Hydrological connectivity between groundwater and surface water in wetlands contributes many ecological benefits such as drought resilience, hydrologic connection between other water bodies, and water quality transformation. Geographically isolated wetlands (GIWs) are topographically disconnected from other water sources. GIWs found on the ridgetops in the Daniel Boone National Forest (DBNF) are connected to groundwater processes. This creates the potential of ridgetop GIWs being connected to lowland valley headwater streams, providing a source of upland water that leaks through the subsurface and to lowland headwater streams. Currently, it is not understood how ridgetop GIWs in the DBNF might be connected to lowlands or how groundwater-surface water processes control water storage in the GIWs. Our objective was to use field investigations and Light Detection and Ranging (LIDAR) data to characterize a wetland system in order to create steady-state and transient MODFLOW models to quantify the wetland’s hydrological processes and to explore ridgetop-lowland connectivity. Field investigations of geology, monthly hydraulic head measurements, and hydraulic conductivity measurements were gathered during 2017. LIDAR data was used to identify geomorphic features such as cliff boundaries and ephemeral channels in order to define boundary conditions for MODFLOW. The models indicated that the wetland’s primary outflow was through groundwater leakage from ridgetop ephemeral channels, toward the lowlands, whereas evapotranspiration was a secondary outflow. The wetland system was sensitive to recharge (precipitation). As the wetland dried during the summer, a hydrologic shift occurred, changing the groundwater flow direction north of the wetland pool.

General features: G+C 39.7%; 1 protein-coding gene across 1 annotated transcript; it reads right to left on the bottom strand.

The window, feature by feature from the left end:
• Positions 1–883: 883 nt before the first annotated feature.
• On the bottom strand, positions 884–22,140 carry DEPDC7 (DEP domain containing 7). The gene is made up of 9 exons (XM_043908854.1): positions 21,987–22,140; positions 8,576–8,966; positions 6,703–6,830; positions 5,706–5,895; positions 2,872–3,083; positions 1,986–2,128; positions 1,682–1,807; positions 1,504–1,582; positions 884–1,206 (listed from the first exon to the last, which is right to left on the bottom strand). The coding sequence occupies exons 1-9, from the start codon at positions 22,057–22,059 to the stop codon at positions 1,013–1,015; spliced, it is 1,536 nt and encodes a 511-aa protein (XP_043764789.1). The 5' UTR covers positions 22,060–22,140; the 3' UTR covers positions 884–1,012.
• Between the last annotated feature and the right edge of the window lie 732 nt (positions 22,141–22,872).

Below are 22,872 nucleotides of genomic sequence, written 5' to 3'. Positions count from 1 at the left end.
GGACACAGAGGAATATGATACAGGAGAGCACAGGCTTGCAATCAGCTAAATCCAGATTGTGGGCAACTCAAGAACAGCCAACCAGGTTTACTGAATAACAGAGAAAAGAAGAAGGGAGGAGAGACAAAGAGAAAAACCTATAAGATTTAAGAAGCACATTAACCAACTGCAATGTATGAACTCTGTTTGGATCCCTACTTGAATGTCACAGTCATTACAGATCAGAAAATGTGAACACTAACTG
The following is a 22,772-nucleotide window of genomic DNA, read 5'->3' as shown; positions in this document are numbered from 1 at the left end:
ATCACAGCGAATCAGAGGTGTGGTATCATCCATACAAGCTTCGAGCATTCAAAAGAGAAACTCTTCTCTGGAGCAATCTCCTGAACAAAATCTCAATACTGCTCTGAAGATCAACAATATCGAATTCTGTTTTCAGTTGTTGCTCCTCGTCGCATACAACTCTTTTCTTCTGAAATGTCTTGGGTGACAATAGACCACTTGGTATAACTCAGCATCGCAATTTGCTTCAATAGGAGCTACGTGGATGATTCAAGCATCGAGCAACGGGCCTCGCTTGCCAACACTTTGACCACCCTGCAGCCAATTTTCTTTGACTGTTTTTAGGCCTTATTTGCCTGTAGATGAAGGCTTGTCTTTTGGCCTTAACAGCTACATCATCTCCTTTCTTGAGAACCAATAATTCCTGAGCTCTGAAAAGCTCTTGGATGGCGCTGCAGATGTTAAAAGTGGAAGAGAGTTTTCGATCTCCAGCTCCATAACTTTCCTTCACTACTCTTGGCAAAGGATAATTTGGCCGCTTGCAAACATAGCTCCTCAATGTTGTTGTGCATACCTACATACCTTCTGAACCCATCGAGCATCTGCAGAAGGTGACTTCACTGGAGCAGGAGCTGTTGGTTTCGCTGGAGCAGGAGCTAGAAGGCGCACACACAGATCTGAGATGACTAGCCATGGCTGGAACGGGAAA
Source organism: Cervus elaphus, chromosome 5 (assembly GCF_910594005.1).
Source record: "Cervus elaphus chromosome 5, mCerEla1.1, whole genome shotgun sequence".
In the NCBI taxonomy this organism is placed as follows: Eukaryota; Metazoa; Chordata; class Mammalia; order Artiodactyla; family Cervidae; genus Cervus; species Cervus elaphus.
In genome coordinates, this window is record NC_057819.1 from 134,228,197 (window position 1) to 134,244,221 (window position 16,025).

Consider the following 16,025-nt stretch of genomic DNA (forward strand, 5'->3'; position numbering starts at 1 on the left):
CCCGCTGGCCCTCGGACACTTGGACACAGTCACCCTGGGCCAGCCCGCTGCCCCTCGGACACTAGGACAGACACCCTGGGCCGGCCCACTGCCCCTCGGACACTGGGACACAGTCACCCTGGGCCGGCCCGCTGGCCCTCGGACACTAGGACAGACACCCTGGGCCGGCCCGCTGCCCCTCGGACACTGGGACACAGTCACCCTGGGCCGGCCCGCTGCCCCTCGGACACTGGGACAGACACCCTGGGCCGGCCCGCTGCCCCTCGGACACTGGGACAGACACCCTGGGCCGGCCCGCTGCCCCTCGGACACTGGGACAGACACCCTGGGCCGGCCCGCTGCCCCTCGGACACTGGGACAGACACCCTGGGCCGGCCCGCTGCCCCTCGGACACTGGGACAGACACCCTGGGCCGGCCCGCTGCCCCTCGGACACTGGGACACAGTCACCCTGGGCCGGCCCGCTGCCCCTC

Semester/Year of Award
Jonathan M. Malzone
Mentor Professional Affiliation
Restricted Access Thesis
Stribling, Selsey A., "Using LiDAR to Constrain Groundwater Models of an Isolated Ridgetop Wetland in the Daniel Boone National Forest to Quantify Hydrological Connectivity" (2019). Honors Theses. 635.